It all starts with training. Most jurisdictions have an academy or pre-service training program to prepare new hires for the technical or philosophical aspects of the job. Much time is likely spent on learning about the laws of the jurisdiction, along with the policies and procedures of the agency in question. But does that build confidence in one’s abilities or level of comfort in dealing with inmates? Probably not. The key is a robust field training program.

Who wouldn’t want their best and brightest officers/deputies to show the new kid how the job should be done? We’ve all had an officer or deputy on our team we wish we could clone. Congratulations, you just found your field training officer.

This is a win/win scenario if done correctly. The new staff member will gain confidence in working with inmates under the direct supervision of your best. They’ll learn to be comfortable (not complacent!) in an environment that most people have never experienced, while their role model training officer helps them along. Those of us who have spent time working in a jail or prison know that initial (academy or pre-service) training lays the foundation, but the house is built on actual, practical experience.

(A word of caution, an improperly selected training officer will have the complete opposite effect.)

Build a robust field training program and stick to it. Avoid the temptation to prematurely assign a new employee to an area where they have had a few days of training because of staffing shortages. Keep trainees with their training officers for the duration of the program.

Finally, we can predict that people are going to leave our ranks. The question that is not asked often enough is “Why are you leaving?” Here’s where a well-designed exit interview process comes into play. Are we asking people why they’re leaving and, if so, is the person asking the questions the one who should be asking the questions? Might it be the human resources employee who has had zero investment in the departing employee’s professional journey and is simply “checking the boxes?” Or might it be someone in a high-ranking position whose mere presence alone won’t solicit honest responses? I suggest a peer-to-peer exit interview, better yet, someone who worked alongside the departing employee if you really want to know why people are leaving the job.

Exit interviews are a great opportunity to gauge staff morale, as well as to identify problem areas within your facility. Don’t just file them away in the employee’s HR file. They should be reviewed by the departing employee’s entire chain of command. Most importantly, if there are persistent patterns identified, adjustments must be made. People will quit a bad boss, even if they have an otherwise satisfying and rewarding job.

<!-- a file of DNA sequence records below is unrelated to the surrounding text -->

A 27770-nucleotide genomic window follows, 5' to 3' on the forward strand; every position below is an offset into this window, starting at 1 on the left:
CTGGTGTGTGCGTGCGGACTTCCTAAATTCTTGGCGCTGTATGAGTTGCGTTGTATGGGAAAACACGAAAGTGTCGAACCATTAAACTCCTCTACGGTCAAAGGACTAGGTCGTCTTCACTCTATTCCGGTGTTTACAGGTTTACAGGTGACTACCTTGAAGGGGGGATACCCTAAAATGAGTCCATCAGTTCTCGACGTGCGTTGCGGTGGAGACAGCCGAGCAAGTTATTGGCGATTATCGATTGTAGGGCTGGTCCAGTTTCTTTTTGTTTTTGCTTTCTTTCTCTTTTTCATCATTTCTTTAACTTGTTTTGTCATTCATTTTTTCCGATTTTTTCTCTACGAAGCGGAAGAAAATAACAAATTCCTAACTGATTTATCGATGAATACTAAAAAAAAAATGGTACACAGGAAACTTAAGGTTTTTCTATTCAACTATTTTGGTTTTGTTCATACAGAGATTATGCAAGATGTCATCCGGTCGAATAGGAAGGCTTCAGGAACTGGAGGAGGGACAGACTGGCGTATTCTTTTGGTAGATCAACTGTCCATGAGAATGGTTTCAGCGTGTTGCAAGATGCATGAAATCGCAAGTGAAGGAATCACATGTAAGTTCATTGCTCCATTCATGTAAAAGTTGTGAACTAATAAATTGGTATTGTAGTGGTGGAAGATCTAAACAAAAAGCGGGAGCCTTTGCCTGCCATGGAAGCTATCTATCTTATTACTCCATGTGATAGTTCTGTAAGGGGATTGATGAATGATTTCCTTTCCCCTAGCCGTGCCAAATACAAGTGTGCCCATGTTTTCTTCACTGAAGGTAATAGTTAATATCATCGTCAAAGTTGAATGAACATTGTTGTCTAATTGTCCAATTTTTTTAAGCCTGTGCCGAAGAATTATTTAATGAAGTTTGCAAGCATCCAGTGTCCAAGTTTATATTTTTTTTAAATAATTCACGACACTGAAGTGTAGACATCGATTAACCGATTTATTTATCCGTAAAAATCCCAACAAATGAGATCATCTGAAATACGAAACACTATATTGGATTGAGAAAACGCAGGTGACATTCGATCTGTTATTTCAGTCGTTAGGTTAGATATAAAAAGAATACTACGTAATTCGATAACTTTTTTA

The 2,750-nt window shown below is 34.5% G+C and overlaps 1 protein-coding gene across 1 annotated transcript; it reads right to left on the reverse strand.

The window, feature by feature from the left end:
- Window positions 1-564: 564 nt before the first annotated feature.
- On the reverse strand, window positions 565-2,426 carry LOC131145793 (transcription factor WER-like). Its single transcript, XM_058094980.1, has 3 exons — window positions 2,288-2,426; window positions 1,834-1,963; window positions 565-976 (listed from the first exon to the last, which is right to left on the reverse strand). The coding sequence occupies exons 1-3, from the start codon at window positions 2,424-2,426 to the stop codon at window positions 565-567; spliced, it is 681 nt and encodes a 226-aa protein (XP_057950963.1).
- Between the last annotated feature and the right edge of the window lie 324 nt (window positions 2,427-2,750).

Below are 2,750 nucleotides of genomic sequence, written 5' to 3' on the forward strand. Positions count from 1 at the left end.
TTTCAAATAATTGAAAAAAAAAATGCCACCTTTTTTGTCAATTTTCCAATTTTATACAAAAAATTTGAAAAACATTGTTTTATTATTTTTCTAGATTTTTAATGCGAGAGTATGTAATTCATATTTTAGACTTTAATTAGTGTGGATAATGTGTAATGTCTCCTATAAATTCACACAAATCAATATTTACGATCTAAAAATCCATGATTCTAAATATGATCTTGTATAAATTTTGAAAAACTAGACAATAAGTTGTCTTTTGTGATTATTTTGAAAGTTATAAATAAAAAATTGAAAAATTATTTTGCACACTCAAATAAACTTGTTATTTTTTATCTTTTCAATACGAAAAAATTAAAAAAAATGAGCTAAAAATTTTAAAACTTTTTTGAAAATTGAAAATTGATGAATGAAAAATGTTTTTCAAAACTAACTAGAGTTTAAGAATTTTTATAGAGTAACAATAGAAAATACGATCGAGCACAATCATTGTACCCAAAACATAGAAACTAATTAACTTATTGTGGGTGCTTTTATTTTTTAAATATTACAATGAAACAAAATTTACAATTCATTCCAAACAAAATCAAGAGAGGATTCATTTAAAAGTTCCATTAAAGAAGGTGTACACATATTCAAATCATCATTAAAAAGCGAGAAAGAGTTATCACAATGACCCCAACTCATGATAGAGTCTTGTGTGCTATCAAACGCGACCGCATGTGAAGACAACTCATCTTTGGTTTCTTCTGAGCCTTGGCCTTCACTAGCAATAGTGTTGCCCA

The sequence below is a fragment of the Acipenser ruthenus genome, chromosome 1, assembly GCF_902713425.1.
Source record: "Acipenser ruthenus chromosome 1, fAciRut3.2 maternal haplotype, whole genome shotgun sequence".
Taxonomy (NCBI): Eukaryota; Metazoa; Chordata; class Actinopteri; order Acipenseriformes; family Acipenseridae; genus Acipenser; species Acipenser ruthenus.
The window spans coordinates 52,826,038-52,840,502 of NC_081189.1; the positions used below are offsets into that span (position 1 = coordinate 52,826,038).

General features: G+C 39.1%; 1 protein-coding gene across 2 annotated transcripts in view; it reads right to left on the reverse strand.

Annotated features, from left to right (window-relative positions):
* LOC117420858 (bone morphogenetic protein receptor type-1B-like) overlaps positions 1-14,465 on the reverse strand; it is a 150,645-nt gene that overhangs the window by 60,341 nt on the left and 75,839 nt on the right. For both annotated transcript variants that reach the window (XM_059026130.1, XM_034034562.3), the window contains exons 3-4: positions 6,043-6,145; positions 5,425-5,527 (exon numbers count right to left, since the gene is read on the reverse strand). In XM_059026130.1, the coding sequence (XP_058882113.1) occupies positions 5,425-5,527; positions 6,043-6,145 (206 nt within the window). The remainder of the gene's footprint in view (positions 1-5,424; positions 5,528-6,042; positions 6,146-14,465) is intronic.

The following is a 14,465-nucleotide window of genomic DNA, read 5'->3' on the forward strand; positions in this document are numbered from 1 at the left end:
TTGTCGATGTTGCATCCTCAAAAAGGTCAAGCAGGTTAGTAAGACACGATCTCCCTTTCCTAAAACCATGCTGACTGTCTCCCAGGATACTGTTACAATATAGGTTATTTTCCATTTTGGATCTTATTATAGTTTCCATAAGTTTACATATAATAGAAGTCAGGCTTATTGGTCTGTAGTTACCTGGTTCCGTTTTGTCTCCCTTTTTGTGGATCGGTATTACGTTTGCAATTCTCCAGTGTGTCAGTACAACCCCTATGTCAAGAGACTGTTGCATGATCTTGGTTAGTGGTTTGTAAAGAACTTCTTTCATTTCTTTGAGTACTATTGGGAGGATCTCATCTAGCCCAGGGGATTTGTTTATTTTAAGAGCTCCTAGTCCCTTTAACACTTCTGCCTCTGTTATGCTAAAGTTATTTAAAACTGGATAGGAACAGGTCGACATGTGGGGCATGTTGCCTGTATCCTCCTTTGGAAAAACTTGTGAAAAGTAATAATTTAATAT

Corrections1 resource: How to keep the people you worked so hard to recruit

Wellness

As mentioned earlier, there is a silver lining to the COVID cloud. All the challenges faced by correctional staff over the course of the past two years have brought the issue of officer wellness to light. Finally, it’s okay to talk about wellness, specifically mental health.

Many agencies are taking a proactive approach to something that has loomed in our profession since its inception. Whether it’s developing a peer-to-peer support network, contracting with an employee assistance program (EAP) provider, hiring in-house or contracted mental health specialists for staff, or enlisting the services of Lexipol’s Cordico solution, agencies are recognizing the detrimental effects working in corrections can have on employees' mental wellness. It appears that long-standing beliefs like “never show weakness” or “leave your work problems at work and your home problems at home” are finally abating. 

This is a step in the right direction, and it ties back into recruitment and retention. If people know they will be taken care of from day one, and throughout their time toiling in our jails and prisons, chances of keeping them around will greatly increase.

Corrections1 resource: Breaking the “I’m good” code of silence